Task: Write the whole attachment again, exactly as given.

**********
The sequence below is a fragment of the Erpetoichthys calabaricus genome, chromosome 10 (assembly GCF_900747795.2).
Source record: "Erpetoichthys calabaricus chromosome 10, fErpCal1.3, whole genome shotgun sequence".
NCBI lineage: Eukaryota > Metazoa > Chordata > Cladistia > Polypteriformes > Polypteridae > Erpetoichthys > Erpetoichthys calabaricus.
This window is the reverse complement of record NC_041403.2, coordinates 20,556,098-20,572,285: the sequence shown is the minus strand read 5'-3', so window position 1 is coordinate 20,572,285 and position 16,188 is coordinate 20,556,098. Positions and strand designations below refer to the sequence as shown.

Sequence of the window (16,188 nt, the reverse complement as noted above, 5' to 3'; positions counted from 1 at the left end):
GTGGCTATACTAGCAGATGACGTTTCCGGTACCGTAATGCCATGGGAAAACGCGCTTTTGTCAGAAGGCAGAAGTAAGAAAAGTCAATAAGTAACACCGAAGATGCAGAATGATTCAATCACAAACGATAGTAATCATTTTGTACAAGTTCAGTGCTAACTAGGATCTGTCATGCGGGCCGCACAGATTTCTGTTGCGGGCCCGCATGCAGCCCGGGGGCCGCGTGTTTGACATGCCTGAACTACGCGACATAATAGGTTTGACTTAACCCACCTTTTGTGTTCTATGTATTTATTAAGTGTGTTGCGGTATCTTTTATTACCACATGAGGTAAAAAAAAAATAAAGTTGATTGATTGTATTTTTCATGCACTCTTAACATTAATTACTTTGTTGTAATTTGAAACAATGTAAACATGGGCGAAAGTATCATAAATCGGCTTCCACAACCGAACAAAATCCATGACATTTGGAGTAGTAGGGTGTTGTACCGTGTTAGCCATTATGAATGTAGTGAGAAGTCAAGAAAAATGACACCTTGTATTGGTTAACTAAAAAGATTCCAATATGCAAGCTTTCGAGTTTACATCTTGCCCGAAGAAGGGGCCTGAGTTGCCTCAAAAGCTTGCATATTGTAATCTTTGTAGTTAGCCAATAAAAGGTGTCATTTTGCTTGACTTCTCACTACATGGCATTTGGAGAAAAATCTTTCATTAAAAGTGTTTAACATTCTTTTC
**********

The sequence below is a fragment of the Erpetoichthys calabaricus genome, chromosome 10 (assembly GCF_900747795.2).
Source record: "Erpetoichthys calabaricus chromosome 10, fErpCal1.3, whole genome shotgun sequence".
NCBI lineage: Eukaryota > Metazoa > Chordata > Cladistia > Polypteriformes > Polypteridae > Erpetoichthys > Erpetoichthys calabaricus.
This window is the reverse complement of record NC_041403.2, coordinates 20,556,098-20,572,285: the sequence shown is the minus strand read 5'-3', so window position 1 is coordinate 20,572,285 and position 16,188 is coordinate 20,556,098. Positions and strand designations below refer to the sequence as shown.

Sequence of the window (16,188 nt, the reverse complement as noted above, 5' to 3'; positions counted from 1 at the left end):
GTGGCTATACTAGCAGATGACGTTTCCGGTACCGTAATGCCATGGGAAAACGCGCTTTTGTCAGAAGGCAGAAGTAAGAAAAGTCAATAAGTAACACCGAAGATGCAGAATGATTCAATCACAAACGATAGTAATCATTTTGTACAAGTTCAGTGCTAACTAGGATCTGTCATGCGGGCCGCACAGATTTCTGTTGCGGGCCCGCATGCAGCCCGGGGGCCGCGTGTTTGACATGCCTGAACTACGCGACATAATAGGTTTGACTTAACCCACCTTTTGTGTTCTATGTATTTATTAAGTGTGTTGCGGTATCTTTTATTACCACATGAGGTAAAAAAAAAATAAAGTTGATTGATTGTATTTTTCATGCACTCTTAACATTAATTACTTTGTTGTAATTTGAAACAATGTAAACATGGGCGAAAGTATCATAAATCGGCTTCCACAACCGAACAAAATCCATGACATTTGGAGTAGTAGGGTGTTGTACCGTGTTAGCCATTATGAATGTAGTGAGAAGTCAAGAAAAATGACACCTTGTATTGGTTAACTAAAAAGATTCCAATATGCAAGCTTTCGAGTTTACATCTTGCCCGAAGAAGGGGCCTGAGTTGCCTCAAAAGCTTGCATATTGTAATCTTTGTAGTTAGCCAATAAAAGGTGTCATTTTGCTTGACTTCTCACTACATGGCATTTGGAGAAAAATCTTTCATTAAAAGTGTTTAACATTCTTTTC